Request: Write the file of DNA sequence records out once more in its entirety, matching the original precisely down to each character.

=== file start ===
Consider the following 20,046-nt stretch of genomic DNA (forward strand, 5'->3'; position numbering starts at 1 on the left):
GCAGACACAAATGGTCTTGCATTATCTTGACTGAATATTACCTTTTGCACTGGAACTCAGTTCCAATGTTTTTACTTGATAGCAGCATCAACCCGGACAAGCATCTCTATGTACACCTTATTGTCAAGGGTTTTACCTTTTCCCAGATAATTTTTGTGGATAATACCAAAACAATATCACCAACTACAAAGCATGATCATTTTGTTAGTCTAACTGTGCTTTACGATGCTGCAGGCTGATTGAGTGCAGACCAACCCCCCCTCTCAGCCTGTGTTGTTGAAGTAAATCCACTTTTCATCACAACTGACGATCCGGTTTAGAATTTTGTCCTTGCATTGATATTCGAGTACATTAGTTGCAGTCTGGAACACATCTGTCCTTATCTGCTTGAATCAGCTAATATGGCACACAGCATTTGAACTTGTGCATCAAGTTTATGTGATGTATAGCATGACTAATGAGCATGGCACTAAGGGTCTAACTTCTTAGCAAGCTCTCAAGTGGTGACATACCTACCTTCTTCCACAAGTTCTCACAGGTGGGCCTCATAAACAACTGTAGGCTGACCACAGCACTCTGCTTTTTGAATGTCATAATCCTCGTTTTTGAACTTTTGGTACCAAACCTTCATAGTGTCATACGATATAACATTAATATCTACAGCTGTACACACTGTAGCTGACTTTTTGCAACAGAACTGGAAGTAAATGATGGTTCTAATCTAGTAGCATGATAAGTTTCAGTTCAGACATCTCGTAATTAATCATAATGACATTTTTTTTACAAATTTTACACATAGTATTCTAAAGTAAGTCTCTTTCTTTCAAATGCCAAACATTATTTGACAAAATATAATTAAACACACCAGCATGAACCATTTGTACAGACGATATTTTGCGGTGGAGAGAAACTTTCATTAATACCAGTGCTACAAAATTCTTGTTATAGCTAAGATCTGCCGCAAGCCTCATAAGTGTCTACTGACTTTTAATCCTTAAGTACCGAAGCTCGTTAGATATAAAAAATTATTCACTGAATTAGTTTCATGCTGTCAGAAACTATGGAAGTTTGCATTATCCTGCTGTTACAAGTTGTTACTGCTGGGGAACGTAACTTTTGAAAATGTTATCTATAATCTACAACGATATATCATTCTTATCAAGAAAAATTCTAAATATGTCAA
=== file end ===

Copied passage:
Consider the following 20,046-nt stretch of genomic DNA (forward strand, 5'->3'; position numbering starts at 1 on the left):
GCAGACACAAATGGTCTTGCATTATCTTGACTGAATATTACCTTTTGCACTGGAACTCAGTTCCAATGTTTTTACTTGATAGCAGCATCAACCCGGACAAGCATCTCTATGTACACCTTATTGTCAAGGGTTTTACCTTTTCCCAGATAATTTTTGTGGATAATACCAAAACAATATCACCAACTACAAAGCATGATCATTTTGTTAGTCTAACTGTGCTTTACGATGCTGCAGGCTGATTGAGTGCAGACCAACCCCCCCTCTCAGCCTGTGTTGTTGAAGTAAATCCACTTTTCATCACAACTGACGATCCGGTTTAGAATTTTGTCCTTGCATTGATATTCGAGTACATTAGTTGCAGTCTGGAACACATCTGTCCTTATCTGCTTGAATCAGCTAATATGGCACACAGCATTTGAACTTGTGCATCAAGTTTATGTGATGTATAGCATGACTAATGAGCATGGCACTAAGGGTCTAACTTCTTAGCAAGCTCTCAAGTGGTGACATACCTACCTTCTTCCACAAGTTCTCACAGGTGGGCCTCATAAACAACTGTAGGCTGACCACAGCACTCTGCTTTTTGAATGTCATAATCCTCGTTTTTGAACTTTTGGTACCAAACCTTCATAGTGTCATACGATATAACATTAATATCTACAGCTGTACACACTGTAGCTGACTTTTTGCAACAGAACTGGAAGTAAATGATGGTTCTAATCTAGTAGCATGATAAGTTTCAGTTCAGACATCTCGTAATTAATCATAATGACATTTTTTTTACAAATTTTACACATAGTATTCTAAAGTAAGTCTCTTTCTTTCAAATGCCAAACATTATTTGACAAAATATAATTAAACACACCAGCATGAACCATTTGTACAGACGATATTTTGCGGTGGAGAGAAACTTTCATTAATACCAGTGCTACAAAATTCTTGTTATAGCTAAGATCTGCCGCAAGCCTCATAAGTGTCTACTGACTTTTAATCCTTAAGTACCGAAGCTCGTTAGATATAAAAAATTATTCACTGAATTAGTTTCATGCTGTCAGAAACTATGGAAGTTTGCATTATCCTGCTGTTACAAGTTGTTACTGCTGGGGAACGTAACTTTTGAAAATGTTATCTATAATCTACAACGATATATCATTCTTATCAAGAAAAATTCTAAATATGTCAA